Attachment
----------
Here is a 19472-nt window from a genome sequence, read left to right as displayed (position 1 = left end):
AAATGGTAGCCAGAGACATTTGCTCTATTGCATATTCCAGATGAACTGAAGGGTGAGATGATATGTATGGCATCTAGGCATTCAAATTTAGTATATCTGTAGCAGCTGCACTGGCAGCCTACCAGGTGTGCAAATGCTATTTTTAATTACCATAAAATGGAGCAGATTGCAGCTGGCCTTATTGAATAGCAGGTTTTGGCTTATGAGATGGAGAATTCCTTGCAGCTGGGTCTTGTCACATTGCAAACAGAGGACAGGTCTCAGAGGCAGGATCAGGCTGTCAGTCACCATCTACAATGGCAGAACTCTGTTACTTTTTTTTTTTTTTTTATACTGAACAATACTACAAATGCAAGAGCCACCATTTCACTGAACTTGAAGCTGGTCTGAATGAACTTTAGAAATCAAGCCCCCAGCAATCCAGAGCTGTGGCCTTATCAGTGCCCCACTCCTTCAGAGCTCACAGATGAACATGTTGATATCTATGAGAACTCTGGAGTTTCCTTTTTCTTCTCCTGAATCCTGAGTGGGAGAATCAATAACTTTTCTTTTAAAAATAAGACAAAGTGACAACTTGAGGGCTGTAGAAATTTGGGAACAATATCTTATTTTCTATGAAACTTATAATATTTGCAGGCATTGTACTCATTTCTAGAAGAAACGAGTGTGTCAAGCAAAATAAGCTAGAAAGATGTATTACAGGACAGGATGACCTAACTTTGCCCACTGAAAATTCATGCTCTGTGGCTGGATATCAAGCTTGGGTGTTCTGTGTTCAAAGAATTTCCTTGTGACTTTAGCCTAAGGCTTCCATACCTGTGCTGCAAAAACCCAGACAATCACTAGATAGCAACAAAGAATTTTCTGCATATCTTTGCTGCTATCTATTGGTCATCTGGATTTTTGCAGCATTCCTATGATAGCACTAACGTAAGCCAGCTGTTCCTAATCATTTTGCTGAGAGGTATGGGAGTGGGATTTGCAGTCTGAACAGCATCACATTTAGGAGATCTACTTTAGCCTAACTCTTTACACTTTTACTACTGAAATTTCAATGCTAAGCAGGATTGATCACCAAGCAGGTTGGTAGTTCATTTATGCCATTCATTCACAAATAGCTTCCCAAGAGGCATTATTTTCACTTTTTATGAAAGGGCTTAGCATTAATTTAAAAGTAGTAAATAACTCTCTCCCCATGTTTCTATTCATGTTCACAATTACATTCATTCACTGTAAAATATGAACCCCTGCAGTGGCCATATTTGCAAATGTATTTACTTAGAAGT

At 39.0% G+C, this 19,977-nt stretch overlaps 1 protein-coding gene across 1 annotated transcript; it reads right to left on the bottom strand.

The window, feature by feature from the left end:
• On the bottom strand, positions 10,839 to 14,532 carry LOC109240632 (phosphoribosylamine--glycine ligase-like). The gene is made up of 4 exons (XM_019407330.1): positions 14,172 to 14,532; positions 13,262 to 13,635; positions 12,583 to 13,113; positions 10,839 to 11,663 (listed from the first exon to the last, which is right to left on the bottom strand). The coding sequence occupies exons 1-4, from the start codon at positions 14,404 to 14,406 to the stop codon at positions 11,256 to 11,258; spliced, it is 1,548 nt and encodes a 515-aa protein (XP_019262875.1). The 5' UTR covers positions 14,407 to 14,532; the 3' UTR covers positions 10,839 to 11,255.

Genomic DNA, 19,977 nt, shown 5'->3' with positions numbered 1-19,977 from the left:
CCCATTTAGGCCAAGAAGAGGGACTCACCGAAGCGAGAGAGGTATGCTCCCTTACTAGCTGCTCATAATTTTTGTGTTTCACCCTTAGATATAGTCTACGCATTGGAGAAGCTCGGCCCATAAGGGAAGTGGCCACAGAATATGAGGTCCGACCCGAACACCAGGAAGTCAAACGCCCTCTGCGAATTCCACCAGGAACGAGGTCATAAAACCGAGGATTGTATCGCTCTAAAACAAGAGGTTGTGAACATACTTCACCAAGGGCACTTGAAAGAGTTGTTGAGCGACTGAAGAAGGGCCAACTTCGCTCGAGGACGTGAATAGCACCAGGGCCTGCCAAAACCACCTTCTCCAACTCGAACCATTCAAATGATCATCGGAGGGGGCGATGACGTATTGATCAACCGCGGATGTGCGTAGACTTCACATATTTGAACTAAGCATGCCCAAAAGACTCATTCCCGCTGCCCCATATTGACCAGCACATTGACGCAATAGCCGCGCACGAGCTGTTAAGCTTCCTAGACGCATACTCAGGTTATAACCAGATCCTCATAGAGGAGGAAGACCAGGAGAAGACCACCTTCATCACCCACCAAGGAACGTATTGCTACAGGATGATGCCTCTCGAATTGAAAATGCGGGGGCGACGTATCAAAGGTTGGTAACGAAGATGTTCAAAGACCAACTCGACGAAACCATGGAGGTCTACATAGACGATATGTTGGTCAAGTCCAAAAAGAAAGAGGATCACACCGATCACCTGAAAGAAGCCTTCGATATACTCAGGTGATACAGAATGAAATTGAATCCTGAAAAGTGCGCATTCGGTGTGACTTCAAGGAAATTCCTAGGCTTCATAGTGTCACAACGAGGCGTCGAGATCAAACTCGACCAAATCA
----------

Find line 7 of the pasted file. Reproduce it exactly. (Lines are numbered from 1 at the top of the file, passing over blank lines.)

CCCATTTAGGCCAAGAAGAGGGACTCACCGAAGCGAGAGAGGTATGCTCCCTTACTAGCTGCTCATAATTTTTGTGTTTCACCCTTAGATATAGTCTACGCATTGGAGAAGCTCGGCCCATAAGGGAAGTGGCCACAGAATATGAGGTCCGACCCGAACACCAGGAAGTCAAACGCCCTCTGCGAATTCCACCAGGAACGAGGTCATAAAACCGAGGATTGTATCGCTCTAAAACAAGAGGTTGTGAACATACTTCACCAAGGGCACTTGAAAGAGTTGTTGAGCGACTGAAGAAGGGCCAACTTCGCTCGAGGACGTGAATAGCACCAGGGCCTGCCAAAACCACCTTCTCCAACTCGAACCATTCAAATGATCATCGGAGGGGGCGATGACGTATTGATCAACCGCGGATGTGCGTAGACTTCACATATTTGAACTAAGCATGCCCAAAAGACTCATTCCCGCTGCCCCATATTGACCAGCACATTGACGCAATAGCCGCGCACGAGCTGTTAAGCTTCCTAGACGCATACTCAGGTTATAACCAGATCCTCATAGAGGAGGAAGACCAGGAGAAGACCACCTTCATCACCCACCAAGGAACGTATTGCTACAGGATGATGCCTCTCGAATTGAAAATGCGGGGGCGACGTATCAAAGGTTGGTAACGAAGATGTTCAAAGACCAACTCGACGAAACCATGGAGGTCTACATAGACGATATGTTGGTCAAGTCCAAAAAGAAAGAGGATCACACCGATCACCTGAAAGAAGCCTTCGATATACTCAGGTGATACAGAATGAAATTGAATCCTGAAAAGTGCGCATTCGGTGTGACTTCAAGGAAATTCCTAGGCTTCATAGTGTCACAACGAGGCGTCGAGATCAAACTCGACCAAATCA